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FIFA investigator attacks report clearing Qatar and FIFA of corruption as 'erroneous'

Michael Garcia will contact FIFA's appeal committee after he criticised a report clearing Qatar of corruption claims
A Qatari official stands next to the World Cup trophy in Doha as the prize was taken on a global tour (AFP)

The man who investigated corruption in FIFA has questioned the findings of a report released on Thursday, which cleared Qatar of corruption charges and ended by praising the world governing body of football.

The BBC reported Michael Garcia, an American lawyer, as having said the report "contains numerous materially incomplete and erroneous representations of the facts and conclusions," casting doubt on the work of Hans-Joachim Eckert, a German judge who wrote the report.

Garcia's statement came just four hours after the report was published, which looked into the bidding process that saw Russia awarded the 2018 World Cup and Qatar the 2022 tournament. He will now reportedly contact FIFA's appeal committee.

Although the report released on Thursday said unnamed Qatari officials had engaged in "potentially problematic conduct", it concluded the actions were “all in all not suited to compromise the integrity of the FIFA World Cup 2018/2022 bidding process as a whole".

The report praised Doha for “full and valuable cooperation in establishing the relevant facts and circumstances” in relation to their successful bid to host the 2022 World Cup.

It said a shamed former Qatari official did not influence the bidding process. Mohammed bin Hammam, former president of the Asian Football Confederation, was banned from FIFA for life in 2011 after making “several improper payments” to football officials.

“The FIFA Ethics Committee does not support the conclusion that the purpose of these payments was to promote the Qatar 2022 FIFA World Cup bid. Rather, the evidence before the Investigatory Chamber strongly suggests that Mr. Bin Hammam paid CAF officials to influence their votes in the June 2011 election for FIFA President where he was a candidate,” the report said.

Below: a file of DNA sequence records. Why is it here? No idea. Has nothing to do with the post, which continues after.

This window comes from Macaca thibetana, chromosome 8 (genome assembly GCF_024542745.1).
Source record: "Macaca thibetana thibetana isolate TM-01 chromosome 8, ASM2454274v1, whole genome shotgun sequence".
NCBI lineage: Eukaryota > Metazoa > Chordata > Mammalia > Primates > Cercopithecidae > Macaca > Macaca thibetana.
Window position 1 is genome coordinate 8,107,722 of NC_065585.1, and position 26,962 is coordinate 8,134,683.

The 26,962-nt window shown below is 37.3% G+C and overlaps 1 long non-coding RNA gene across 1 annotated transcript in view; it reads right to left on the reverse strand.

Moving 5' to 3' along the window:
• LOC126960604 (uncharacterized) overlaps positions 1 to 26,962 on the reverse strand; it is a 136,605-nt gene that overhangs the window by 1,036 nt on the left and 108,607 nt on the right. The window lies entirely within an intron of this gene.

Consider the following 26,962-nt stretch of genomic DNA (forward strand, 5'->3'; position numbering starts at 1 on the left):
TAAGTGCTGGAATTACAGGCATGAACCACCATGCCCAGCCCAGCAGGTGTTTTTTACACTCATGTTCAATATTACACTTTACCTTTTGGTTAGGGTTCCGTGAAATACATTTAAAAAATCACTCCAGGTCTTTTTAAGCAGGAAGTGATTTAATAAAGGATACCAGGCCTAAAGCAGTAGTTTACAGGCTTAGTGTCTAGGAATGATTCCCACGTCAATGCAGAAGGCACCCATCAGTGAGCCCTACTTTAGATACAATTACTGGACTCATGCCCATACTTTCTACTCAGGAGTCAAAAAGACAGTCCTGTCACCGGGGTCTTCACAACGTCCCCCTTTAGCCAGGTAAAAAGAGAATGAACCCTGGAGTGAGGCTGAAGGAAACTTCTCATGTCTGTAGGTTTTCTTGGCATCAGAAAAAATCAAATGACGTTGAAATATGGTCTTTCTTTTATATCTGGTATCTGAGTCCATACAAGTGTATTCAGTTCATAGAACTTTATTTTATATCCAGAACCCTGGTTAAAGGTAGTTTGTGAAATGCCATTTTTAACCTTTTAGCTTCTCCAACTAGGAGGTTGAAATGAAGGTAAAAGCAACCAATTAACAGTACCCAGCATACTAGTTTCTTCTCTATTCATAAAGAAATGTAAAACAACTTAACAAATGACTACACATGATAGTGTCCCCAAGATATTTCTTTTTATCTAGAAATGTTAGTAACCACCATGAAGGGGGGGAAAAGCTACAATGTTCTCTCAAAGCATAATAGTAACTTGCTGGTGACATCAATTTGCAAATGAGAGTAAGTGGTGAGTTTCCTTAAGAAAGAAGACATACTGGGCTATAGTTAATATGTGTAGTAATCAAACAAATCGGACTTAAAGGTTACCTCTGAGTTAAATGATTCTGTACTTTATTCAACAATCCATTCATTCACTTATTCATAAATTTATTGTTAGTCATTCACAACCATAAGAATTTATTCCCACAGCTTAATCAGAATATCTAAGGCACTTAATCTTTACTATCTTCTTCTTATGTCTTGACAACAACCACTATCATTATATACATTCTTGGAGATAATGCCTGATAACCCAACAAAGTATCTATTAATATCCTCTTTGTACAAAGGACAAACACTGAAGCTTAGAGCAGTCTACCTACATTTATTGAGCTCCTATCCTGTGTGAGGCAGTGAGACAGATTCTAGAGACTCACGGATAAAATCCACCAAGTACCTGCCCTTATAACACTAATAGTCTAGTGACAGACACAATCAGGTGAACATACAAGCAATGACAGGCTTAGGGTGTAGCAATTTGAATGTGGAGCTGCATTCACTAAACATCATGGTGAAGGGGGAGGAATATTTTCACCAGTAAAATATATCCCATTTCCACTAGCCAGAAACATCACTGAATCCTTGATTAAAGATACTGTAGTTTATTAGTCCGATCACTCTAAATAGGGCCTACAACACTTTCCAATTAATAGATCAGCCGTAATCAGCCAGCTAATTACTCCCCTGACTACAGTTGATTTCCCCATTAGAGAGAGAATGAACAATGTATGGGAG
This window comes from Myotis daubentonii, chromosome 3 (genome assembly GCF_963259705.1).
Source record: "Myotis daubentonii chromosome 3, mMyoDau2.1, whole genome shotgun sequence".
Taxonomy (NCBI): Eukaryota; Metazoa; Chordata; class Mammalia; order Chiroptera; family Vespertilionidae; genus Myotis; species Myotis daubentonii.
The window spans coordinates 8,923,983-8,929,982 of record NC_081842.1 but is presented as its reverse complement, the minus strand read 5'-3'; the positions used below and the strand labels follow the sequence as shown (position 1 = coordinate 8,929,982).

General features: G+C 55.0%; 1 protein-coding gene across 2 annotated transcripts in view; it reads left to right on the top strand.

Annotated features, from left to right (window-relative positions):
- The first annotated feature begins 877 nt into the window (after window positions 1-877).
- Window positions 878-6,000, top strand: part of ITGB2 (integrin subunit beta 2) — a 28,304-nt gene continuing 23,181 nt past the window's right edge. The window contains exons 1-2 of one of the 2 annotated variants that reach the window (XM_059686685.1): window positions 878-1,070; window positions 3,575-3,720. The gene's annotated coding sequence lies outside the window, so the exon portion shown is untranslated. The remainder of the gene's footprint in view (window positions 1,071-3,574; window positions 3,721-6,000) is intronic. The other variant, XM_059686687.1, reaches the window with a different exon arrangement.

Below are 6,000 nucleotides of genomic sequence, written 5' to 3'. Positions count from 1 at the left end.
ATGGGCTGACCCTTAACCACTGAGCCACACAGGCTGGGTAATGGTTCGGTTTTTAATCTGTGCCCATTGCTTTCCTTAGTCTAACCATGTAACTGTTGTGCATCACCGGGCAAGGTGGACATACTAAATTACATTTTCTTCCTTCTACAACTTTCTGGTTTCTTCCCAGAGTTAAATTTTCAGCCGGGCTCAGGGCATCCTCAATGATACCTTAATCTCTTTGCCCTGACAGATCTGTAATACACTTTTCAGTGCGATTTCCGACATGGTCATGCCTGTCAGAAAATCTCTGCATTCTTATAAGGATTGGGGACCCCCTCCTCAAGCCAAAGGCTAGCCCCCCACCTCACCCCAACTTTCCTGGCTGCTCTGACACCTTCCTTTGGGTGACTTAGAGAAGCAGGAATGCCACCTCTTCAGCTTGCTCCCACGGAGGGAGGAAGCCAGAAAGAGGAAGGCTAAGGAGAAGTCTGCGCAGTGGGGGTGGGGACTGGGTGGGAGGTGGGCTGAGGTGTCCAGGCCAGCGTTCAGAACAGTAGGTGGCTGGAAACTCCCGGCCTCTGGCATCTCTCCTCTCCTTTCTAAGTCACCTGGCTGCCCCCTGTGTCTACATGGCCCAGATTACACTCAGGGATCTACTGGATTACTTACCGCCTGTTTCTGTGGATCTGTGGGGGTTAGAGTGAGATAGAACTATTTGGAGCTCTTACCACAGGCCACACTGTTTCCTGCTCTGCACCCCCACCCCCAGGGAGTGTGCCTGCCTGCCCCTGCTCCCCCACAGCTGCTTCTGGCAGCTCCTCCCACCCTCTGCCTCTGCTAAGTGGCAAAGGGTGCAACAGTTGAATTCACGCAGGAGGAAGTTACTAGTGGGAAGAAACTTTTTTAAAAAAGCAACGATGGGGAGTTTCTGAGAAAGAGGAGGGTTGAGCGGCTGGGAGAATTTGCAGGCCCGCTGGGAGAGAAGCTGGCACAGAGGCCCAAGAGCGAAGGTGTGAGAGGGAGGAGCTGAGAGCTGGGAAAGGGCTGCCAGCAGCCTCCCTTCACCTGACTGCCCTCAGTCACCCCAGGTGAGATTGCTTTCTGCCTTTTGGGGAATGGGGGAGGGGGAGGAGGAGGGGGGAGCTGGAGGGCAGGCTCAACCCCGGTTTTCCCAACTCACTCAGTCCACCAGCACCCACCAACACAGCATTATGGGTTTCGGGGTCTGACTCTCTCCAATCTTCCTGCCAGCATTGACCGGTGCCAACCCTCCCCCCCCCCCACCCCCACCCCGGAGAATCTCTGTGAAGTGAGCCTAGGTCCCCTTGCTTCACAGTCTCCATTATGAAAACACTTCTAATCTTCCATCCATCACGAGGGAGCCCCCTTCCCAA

Garcia interviewed officials from all the countries involved in the 2018 and 2022 bidding processes, as well as related FIFA officials.

Russia, who won the right to host the World Cup in 2018, were criticised for failing to cooperate with Garcia, but ultimately, the country was cleared of corruption too. The report did note, however, its bid team made “only a limited amount of documents available for review”.

England, who were praised for their cooperation, were criticised for “jeopardising the integrity of the bidding process” in their engagements with FIFA executive members while attempting to win the right to host the 2018 tournament.

Repeated denials of corruption accusations

In 2010, Qatar won the right to host the 2022 World Cup, beating bids from the US, South Korea, Japan and Australia.

Since then, Doha has been plagued by allegations of corruption, including being accused of “buying” the World Cup by paying FIFA officials £3mn, in Sunday Times report from earlier this year.

Qatari officials have repeatedly denied corruption accusations.

The gas-rich Gulf state has also been consistently chastised for poor labour practices and numerous reports have accused Doha of “slavery” in their treatment of migrant workers.

Hundreds of Nepalese workers have died while working on construction projects in Qatar, as revealed by The Guardian, who also recently reported North Koreans working as “state-sponsored slaves” in Doha.

Human rights activists have warned Doha that the World Cup will leave a lasting negative effect on the country’s image, if authorities do not move to improve labour rights.

“The reason you bid for the World Cup is to put yourself on the map,” Nicholas McGeehan, Bahrain, Qatar and UAE researcher at Human Rights Watch, told MEE on Wednesday. “But if steps aren’t taken urgently, its legacy will not be positive.”

“It will be a legacy of abuse of one of the most vulnerable groups in society.”

FIFA praises FIFA

Thursday’s FIFA report concluded by praising FIFA for the bidding process that awarded the 2018 and 2022 World Cups, although urged reforms for decisions relating to the awarding of future tournaments.

“FIFA designed a bidding process for the FIFA World Cup 2018/2022 which was well-thought, robust and professional. However, as a result of the Report, there are areas in which FIFA can and must improve the bidding process for future FIFA World Cups," the report said.

The report said evaluation of the 2018 and 2022 FIFA World Cup bidding process is now closed, meaning there will be no revote.

Twitter users were swift to respond with cynicism to Thursday’s report, dismissing the self-regulatory approach of FIFA as flawed and criticising the organisation for a lack of transparency.